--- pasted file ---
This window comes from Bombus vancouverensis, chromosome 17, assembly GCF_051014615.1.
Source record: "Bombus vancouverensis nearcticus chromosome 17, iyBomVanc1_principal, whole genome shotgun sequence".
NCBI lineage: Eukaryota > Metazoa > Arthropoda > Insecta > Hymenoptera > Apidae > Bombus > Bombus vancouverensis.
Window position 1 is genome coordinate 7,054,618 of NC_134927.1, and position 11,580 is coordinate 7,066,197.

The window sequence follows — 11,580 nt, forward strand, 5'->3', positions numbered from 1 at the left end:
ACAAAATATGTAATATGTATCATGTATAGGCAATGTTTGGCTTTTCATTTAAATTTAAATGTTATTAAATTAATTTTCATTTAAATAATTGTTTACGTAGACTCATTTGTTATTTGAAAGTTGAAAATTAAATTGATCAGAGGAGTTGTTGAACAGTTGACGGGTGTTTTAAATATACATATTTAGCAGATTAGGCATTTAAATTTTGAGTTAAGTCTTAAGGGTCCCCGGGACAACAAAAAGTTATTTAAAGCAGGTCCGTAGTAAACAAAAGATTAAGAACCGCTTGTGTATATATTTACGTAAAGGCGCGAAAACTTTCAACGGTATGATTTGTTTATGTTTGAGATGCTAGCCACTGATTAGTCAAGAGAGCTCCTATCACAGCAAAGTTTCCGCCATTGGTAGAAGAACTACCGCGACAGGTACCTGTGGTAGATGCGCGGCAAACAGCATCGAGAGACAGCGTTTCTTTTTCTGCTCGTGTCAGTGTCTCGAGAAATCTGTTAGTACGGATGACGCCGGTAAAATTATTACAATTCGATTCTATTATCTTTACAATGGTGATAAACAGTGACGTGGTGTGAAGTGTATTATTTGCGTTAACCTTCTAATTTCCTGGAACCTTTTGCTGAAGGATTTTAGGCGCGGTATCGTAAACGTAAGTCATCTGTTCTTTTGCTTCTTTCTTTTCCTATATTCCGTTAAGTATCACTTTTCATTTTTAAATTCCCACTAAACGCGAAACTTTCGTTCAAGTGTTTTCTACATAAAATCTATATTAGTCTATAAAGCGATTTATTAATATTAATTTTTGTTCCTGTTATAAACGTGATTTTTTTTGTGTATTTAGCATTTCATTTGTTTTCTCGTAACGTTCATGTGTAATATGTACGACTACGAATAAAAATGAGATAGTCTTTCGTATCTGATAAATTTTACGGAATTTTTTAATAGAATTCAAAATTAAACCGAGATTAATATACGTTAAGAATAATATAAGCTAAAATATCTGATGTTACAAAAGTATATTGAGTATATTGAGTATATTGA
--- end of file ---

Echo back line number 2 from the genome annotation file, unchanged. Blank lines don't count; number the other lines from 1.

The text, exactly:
Source record: "Bombus vancouverensis nearcticus chromosome 17, iyBomVanc1_principal, whole genome shotgun sequence".